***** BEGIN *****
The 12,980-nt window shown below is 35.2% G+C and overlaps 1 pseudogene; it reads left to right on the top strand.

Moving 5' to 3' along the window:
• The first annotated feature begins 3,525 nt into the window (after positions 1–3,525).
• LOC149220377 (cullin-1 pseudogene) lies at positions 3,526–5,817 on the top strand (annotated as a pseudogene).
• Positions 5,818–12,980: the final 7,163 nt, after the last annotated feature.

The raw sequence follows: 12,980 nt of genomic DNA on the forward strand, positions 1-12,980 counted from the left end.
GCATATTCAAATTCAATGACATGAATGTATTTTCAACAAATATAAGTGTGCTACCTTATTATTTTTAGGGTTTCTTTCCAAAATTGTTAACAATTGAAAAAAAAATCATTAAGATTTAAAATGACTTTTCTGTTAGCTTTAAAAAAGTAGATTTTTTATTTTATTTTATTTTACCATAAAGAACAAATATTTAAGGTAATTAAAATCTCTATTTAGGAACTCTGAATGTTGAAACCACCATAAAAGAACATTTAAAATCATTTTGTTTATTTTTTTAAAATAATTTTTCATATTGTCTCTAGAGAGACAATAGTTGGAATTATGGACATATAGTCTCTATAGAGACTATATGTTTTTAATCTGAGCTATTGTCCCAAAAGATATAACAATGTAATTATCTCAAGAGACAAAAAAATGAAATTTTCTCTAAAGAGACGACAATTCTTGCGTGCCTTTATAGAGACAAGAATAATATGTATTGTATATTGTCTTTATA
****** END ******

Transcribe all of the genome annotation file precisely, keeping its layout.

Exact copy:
The 12,980-nt window shown below is 35.2% G+C and overlaps 1 pseudogene; it reads left to right on the top strand.

Moving 5' to 3' along the window:
• The first annotated feature begins 3,525 nt into the window (after positions 1–3,525).
• LOC149220377 (cullin-1 pseudogene) lies at positions 3,526–5,817 on the top strand (annotated as a pseudogene).
• Positions 5,818–12,980: the final 7,163 nt, after the last annotated feature.

The raw sequence follows: 12,980 nt of genomic DNA on the forward strand, positions 1-12,980 counted from the left end.
GCATATTCAAATTCAATGACATGAATGTATTTTCAACAAATATAAGTGTGCTACCTTATTATTTTTAGGGTTTCTTTCCAAAATTGTTAACAATTGAAAAAAAAATCATTAAGATTTAAAATGACTTTTCTGTTAGCTTTAAAAAAGTAGATTTTTTATTTTATTTTATTTTACCATAAAGAACAAATATTTAAGGTAATTAAAATCTCTATTTAGGAACTCTGAATGTTGAAACCACCATAAAAGAACATTTAAAATCATTTTGTTTATTTTTTTAAAATAATTTTTCATATTGTCTCTAGAGAGACAATAGTTGGAATTATGGACATATAGTCTCTATAGAGACTATATGTTTTTAATCTGAGCTATTGTCCCAAAAGATATAACAATGTAATTATCTCAAGAGACAAAAAAATGAAATTTTCTCTAAAGAGACGACAATTCTTGCGTGCCTTTATAGAGACAAGAATAATATGTATTGTATATTGTCTTTATA